Anyone making it easier for cats to be adopted is clearly trying to do good in the world, but using the “Good Mews” pun in the name of their foundation was enough to put me on edge. Then I saw that they refer to their directory of adoptable cats as a CATalog and it made me want to beat them to death with a litter tray. Oh well, on the bright side, at least they haven’t made any pussy jokes.

This site was actually made by a volunteer, an office administrator by day, who knew no code at all but was able to use Toolset Types and Toolset Views, along with the highly popular Divi WordPress theme, to create a fully searchable directory that looked exactly how she wanted it.

This French site uses the plugin WP All Import to pull in second-hand camping van ads via RSS, and uses Toolset to list them, along with more camping vans added by the website owner.

The designer used the Sydney Theme by Athemes to get the right look, and then used the different components of Toolset to set up a workflow that would allow the site owner to do exactly what he wanted.

I once drove my caravan over to France but it was too dangerous, they were terrible drivers, I had to turn back after just a few miles. Those stupid bastards were driving on the wrong side of the road.

Healthia – Find and book a health professional

This slick directory by David “Fox” Robinson lists over a thousand health and wellness experts in London, a city that certainly makes me sick every time I visit.

To achieve this unique look, David built a bespoke theme upon the Genesis framework by StudioPress and combined it with Toolset.

Tegra Medical – Excellent Use of Background Video

As an equipment manufacturer, the site owner, Tegra Medical, had compelling video footage of the robots on their factory floor. Designer Jason Houston of Complete Web in Nantucket used a best-selling ThemeForest theme, BeTheme – Responsive Multi-Purpose WordPress Theme, to allow him to use that footage as a video background for the header for this site, and it looks terrific!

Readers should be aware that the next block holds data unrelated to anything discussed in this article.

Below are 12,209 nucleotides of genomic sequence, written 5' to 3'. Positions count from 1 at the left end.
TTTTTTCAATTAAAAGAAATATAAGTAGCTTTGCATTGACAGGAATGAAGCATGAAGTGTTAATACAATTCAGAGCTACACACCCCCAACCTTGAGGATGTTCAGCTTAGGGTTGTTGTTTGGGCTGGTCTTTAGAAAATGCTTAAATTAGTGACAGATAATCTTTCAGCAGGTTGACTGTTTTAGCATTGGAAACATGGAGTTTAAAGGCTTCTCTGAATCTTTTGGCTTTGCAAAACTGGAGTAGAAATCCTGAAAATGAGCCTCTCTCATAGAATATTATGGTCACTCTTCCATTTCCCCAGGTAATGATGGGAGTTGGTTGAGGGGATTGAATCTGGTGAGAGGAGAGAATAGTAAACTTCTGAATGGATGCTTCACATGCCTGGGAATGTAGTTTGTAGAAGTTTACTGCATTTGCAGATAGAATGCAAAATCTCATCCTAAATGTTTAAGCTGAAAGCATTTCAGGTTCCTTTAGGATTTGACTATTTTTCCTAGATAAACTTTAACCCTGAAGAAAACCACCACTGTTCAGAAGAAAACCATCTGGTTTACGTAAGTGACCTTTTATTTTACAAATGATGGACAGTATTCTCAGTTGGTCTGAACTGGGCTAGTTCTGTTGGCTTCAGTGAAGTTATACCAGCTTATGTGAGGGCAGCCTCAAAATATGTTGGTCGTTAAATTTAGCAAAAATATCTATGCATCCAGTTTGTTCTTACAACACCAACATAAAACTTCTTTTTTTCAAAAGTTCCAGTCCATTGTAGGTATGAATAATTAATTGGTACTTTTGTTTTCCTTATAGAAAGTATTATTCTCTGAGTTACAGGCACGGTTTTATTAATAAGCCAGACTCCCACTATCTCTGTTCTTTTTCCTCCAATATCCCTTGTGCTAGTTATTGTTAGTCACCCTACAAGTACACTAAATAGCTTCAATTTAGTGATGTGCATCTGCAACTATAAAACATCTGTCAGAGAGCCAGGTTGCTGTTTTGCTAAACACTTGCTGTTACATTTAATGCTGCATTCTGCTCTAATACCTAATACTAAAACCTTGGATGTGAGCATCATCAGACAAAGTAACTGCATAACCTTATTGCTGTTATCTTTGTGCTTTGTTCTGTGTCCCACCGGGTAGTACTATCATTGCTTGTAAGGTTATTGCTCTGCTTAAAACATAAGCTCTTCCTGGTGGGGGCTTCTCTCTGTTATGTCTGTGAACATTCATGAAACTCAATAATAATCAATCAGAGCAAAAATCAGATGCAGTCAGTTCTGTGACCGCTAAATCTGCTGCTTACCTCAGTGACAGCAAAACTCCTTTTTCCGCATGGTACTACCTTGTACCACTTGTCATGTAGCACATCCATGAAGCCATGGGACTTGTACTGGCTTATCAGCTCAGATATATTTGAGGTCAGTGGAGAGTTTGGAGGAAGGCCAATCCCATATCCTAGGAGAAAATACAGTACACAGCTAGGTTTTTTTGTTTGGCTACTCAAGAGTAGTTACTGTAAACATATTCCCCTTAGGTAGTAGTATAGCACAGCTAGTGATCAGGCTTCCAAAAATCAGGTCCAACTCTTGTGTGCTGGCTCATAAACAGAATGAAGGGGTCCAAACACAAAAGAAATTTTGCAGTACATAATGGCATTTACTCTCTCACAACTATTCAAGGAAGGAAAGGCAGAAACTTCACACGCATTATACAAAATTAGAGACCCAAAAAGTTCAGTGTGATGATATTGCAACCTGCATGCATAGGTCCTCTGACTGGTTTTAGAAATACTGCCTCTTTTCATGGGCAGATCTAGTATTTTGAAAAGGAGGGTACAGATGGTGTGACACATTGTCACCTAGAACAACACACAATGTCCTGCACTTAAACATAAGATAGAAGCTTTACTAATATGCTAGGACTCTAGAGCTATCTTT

Pro tip: If your client has robots, be sure to get them into the website.

Toolset was the perfect match for the directory functionality that Tegra Medical needed to display their wide range of products, parts, and services. Navigating around the various categories and the light, comfortably-spaced layout of every page stops the user from feeling overwhelmed.

Jonah Brown of Sweet Honey Code turned to Toolset when they need to help a client escape from Joomla. They used the GeneratePress WordPress theme to give them a simple design that focuses on the directory listings. In the screenshot above we see the directory of drivers.

Toolset made it easy for the site owner to add new directories to the site, all of which could be added to by the site’s visitors, crowdsourcing the effort of building a comprehensive resource on racing history.

Lugan and Partners – Je pense que tu m’as cassé le nez

Another striking site that packs a visual punch by using a popular theme from ThemeForest, in this case Alterna – Ultra Multi-Purpose WordPress Theme, while using Toolset to provide the functionality necessary to manage and schedule a busy gym in Paris.

We hope you found this selection real directory sites built with Toolset inspiring, you can find plenty more in the Toolset Showcase.

Bear in mind that a directory can be resource intensive. Before adding any significant new functionality to your WordPress site, you need to consider whether your current hosting is capable of handling that strain.

Once you actually have traffic, you don’t want visitors to your site to be confronted with unexplained delays, they are not going to stick around if a page takes minutes to load, no matter how much they want to see your list of the best piano teachers in their town. More importantly, you definitely don’t want the piano teachers contacting you to ask why your site isn’t working!

The advice we always give is to make sure you get properly resourced hosting in place before you launch. We recommend two hosts that we have seen work out well for our readers, the choice between them comes down to money:

If you are on a tight budget, SiteGround has a good reputation for well-managed and well-supported shared hosting at a good price. They are by far the best at that price level, in particular, consider their GoGeek level.

If, on the other hand, absolute reliability and performance are more important to you than price, WP Engine provides the best possible managed WordPress hosting, I use them for all of my most important sites, the ones that generate money.

About Donnacha

Donnacha MacGloinn is an editor at WP Mayor. He has worked online for over 25 years and been part of the WordPress community since 2005. He offers WordPress consultancy services at WordSkill.com. His shamefully neglected Twitter account is @WordSkill